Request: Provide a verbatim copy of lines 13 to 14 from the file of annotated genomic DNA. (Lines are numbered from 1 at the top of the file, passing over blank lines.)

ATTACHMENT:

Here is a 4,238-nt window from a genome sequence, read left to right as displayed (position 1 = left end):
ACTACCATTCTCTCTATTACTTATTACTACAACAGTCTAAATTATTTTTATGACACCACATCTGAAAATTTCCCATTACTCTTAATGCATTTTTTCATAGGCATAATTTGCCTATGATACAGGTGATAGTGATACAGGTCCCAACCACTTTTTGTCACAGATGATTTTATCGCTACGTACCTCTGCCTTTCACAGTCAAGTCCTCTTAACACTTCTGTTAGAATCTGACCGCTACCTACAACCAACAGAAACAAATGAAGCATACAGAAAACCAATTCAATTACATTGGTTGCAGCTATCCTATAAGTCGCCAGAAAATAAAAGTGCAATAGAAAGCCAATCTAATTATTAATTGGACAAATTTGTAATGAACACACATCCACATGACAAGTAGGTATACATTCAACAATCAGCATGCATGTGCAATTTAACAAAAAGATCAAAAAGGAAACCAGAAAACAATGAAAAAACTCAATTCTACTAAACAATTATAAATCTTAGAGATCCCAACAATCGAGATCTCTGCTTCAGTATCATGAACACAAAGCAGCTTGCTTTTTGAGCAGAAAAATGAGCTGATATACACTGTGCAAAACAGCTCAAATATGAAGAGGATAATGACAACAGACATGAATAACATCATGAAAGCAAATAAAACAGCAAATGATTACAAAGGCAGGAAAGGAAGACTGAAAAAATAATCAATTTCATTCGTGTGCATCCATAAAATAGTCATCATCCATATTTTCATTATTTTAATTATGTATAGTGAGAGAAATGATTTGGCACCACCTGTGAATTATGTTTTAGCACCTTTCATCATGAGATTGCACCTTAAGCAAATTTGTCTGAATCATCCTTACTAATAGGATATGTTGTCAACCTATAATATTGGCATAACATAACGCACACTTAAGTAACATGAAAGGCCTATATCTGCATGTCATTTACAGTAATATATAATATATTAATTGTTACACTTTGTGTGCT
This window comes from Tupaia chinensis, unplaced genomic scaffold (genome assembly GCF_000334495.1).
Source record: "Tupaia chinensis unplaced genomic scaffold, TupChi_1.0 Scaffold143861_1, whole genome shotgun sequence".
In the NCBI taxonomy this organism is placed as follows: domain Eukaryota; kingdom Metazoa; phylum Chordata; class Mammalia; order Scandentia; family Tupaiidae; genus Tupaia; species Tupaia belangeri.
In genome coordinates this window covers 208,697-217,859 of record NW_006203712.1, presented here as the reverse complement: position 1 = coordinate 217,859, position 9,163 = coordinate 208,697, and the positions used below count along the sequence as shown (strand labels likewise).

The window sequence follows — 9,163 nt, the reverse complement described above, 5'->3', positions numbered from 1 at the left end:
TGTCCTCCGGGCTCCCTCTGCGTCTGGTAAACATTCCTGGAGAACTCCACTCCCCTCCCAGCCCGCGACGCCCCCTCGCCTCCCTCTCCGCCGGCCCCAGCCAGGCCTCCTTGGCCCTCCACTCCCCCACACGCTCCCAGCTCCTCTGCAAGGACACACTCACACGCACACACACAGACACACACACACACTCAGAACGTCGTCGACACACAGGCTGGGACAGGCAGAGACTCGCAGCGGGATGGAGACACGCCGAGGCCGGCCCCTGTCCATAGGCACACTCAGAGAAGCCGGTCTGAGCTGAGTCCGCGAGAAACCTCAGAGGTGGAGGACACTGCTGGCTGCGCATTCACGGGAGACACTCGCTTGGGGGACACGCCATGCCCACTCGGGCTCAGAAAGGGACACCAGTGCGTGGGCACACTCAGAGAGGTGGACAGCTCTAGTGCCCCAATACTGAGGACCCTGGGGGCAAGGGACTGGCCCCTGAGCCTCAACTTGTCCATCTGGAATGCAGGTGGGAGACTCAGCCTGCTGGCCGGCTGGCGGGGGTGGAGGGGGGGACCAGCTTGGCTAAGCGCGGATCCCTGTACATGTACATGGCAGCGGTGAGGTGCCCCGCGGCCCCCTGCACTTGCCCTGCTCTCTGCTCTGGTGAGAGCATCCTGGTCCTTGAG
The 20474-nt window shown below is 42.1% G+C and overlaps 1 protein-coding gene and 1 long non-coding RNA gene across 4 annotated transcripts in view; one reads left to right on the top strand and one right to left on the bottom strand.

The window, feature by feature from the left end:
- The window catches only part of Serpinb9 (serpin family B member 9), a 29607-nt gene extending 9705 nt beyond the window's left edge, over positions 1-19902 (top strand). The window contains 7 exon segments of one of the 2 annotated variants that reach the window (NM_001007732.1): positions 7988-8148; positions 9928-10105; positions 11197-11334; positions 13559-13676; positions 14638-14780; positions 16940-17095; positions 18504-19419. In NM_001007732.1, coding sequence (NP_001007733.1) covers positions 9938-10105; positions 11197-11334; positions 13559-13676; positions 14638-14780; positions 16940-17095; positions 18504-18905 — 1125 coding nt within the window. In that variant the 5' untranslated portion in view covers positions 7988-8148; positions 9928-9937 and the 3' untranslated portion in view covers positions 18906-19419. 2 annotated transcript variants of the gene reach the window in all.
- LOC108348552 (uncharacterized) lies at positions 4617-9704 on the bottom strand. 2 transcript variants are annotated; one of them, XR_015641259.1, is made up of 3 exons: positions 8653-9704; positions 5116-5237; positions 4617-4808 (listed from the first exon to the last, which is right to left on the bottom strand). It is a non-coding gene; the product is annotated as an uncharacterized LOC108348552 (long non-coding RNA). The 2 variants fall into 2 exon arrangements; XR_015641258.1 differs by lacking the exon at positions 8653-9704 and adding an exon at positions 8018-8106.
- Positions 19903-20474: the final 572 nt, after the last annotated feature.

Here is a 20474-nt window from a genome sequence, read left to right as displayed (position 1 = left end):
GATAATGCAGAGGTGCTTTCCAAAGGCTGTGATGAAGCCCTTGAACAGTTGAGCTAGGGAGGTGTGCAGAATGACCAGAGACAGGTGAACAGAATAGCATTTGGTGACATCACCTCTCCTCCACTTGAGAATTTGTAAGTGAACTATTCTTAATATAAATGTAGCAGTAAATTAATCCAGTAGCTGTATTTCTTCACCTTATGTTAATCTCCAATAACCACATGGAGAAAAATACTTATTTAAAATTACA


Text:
- Positions 19903-20474: the final 572 nt, after the last annotated feature.

Here is a 20474-nt window from a genome sequence, read left to right as displayed (position 1 = left end):